The Most Gruesome Parasites. The man who can map the chemicals all over your body. Sandy Huffaker Pieter Dorrestein's methods could reveal what microbes do in complex communities.
Apart from the treadmill desk, Pieter Dorrestein's office at the University of California, San Diego (UCSD), is unremarkable: there is a circular table with chairs around it, bookshelves lined with journals, papers and books, and a couple of plaques honouring him and his work. But Dorrestein likes to offer visitors a closer look. On his computer screen, he pulls up a 3D rendering of the space. Four figures seated around the table — one of whom is Dorrestein — look as if they've been splashed with brightly coloured paint. The picture reveals a lot about the space, and the people in it. Then there were signatures of the office's other inhabitants: the microbes that reside on human skin. “The applications are broad,” says Katie Pollard, a comparative genomicist at the Gladstone Institutes at the University of California, San Francisco.
Rock and roll Space crusaders No one had ever tried it. Ear Maggots and Brain Amoeba: 5 Creepy Flesh-Eating Critters. A 56-year-old Australian man is fighting for his life after becoming infected with a rare, flesh-eating "superbug" that caused giant wounds to develop on his thigh and stomach.
The man's condition is known as necrotizing fasciitis, and it's caused by a relatively well-known bacterium: Streptococcus, better known as Strep, according to a report by The West Australian, a local newspaper out of Perth. Some strains of the bacteria are potentially deadly, but they're not the only unusual things out there that can devour human flesh from the inside out.
Here are five pathogens and pests that feast on the human body. Beastly bacteria Photomicrograph of Streptococcus pyogenes bacteria.Credit: CDC The Australian man infected with flesh-eating bacteria last week is one of many people around the world to fall ill every year from a particularly nightmarish pathogen known as Group A Streptococcus. Shoo, fly! The screwworm fly, Cochliomyia hominivorax.Credit: Iowa State University Bad-news bugs. Here's How to Make Climate Change Extra Scary. Thirty thousand years ago, a woolly mammoth in Siberia shed a giant virus.
It soon became encased in ice and, for tens of thousands of years, the virus slept. As global temperatures warm and the permafrost begins to melt, the virus stirs. It is sucked into the nostril of a researcher where it injects its DNA into a cell. The DNA commandeers the cell’s proteins and generates new viruses, turning the researcher into a walking pathogen factory. As she interacts with people, the virus swarms around the world, infecting millions and causing devastation on a massive scale.
Such a scenario isn’t yet a reality, but it may be closer than you think. Jean-Michel Claverie, a microbiologist at Aix-Marseilles University in Provence, could have caused this scenario twice. What if the virus could infect humans, and we had no quick way to stop it? Our brains, according to Gottlieb, gauge distance on four distinct planes: spatial, temporal, social, and hypothetical. Antarctic 'lost world' to be explored. 10 December 2012Last updated at 02:45 ET The camp at Lake Ellsworth Final checks are under way in Antarctica before the launch of a daring attempt to investigate an ancient lake beneath the ice-sheet.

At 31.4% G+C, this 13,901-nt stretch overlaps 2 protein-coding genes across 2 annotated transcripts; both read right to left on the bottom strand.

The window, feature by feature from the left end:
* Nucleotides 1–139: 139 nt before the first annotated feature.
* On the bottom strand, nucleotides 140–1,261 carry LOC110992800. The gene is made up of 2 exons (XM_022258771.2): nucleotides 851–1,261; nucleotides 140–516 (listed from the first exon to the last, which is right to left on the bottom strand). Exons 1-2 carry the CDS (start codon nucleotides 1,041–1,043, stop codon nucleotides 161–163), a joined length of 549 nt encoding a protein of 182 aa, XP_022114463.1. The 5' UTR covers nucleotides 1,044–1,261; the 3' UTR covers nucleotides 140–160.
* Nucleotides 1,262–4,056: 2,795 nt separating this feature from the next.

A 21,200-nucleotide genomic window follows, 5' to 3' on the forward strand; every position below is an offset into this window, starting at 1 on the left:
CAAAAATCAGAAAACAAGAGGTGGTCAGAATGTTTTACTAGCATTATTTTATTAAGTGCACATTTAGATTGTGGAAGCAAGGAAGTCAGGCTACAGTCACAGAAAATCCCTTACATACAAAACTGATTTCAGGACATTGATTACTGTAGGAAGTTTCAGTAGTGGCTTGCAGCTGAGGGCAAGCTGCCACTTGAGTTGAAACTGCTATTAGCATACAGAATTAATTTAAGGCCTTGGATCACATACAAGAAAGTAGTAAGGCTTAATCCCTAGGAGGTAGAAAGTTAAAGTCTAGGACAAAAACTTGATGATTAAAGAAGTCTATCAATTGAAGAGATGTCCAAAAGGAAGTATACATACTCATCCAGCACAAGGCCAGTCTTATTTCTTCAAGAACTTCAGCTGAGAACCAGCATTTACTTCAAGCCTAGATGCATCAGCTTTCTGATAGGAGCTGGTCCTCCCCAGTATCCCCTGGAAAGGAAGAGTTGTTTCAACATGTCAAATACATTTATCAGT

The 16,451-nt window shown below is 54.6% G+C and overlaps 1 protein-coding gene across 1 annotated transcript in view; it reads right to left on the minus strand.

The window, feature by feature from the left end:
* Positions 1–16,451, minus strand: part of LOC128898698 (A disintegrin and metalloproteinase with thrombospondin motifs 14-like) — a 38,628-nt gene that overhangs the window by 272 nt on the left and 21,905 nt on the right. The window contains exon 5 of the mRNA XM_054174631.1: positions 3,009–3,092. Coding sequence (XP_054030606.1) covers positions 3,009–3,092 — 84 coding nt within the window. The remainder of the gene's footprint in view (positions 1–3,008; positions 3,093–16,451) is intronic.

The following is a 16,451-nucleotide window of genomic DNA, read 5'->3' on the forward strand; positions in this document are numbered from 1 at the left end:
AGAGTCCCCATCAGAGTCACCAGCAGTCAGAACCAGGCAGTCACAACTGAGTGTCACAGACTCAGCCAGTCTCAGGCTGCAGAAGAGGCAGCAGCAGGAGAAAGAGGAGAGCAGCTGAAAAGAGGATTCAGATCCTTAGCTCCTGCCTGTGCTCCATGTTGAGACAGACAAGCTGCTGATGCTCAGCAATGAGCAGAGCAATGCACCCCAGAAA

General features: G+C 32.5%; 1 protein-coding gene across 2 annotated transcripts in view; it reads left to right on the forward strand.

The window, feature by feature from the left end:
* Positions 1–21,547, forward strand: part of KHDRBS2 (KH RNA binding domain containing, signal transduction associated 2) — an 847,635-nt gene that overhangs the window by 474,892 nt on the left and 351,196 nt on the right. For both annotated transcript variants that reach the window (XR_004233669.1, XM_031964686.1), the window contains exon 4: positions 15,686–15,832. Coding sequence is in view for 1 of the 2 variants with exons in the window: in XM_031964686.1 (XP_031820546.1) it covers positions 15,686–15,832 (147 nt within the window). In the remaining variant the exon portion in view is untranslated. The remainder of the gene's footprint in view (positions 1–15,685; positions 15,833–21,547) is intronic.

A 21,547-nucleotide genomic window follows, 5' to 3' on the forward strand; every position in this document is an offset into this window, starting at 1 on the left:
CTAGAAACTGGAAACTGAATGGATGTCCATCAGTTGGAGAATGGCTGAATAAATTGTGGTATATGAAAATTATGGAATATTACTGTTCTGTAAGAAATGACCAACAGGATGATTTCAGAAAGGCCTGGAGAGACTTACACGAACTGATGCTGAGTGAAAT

Lake Ellsworth lies below ice that is at least two miles (3.2km) thick. Its pitch-black waters have remained isolated and unseen for up to half a million years. This will be the first attempt to extract uncontaminated samples of water and sediment from a body of water so far below the surface. Organism without a brain creates external memories for navigation.
Is it possible to know where you've been when you don't have a brain?
Depending on your definition of "know," the answer may be yes. Researchers have shown that the slime mold, an organism without anything that resembles a nervous system (or, for that matter, individual cells), is capable of impressive feats of navigation. It can even link food sources in optimally spaced networks. Now, researchers have shown it's capable of filling its environment with indications of where it has already searched for food, allowing it to "remember" its past efforts and focus its attention on routes it hasn't explored.
And it does this all using, as the authors put it, "a thick mat of nonliving, translucent, extracellular slime. " Slime molds are odd creatures: organisms that have a nucleus and complex cells, but are evolutionarily distant from the multicellular animals and plants. They created a three-sided box, and placed it with the open end facing a slime mold. Image of the Week. Image of the Week #66, October 31th, 2012: From: Some sights about the microbial world by Psi Wavefunction at The Ocelloid.
Source: Psi Wavefunction Sometimes in the quest for study and data, beauty appears.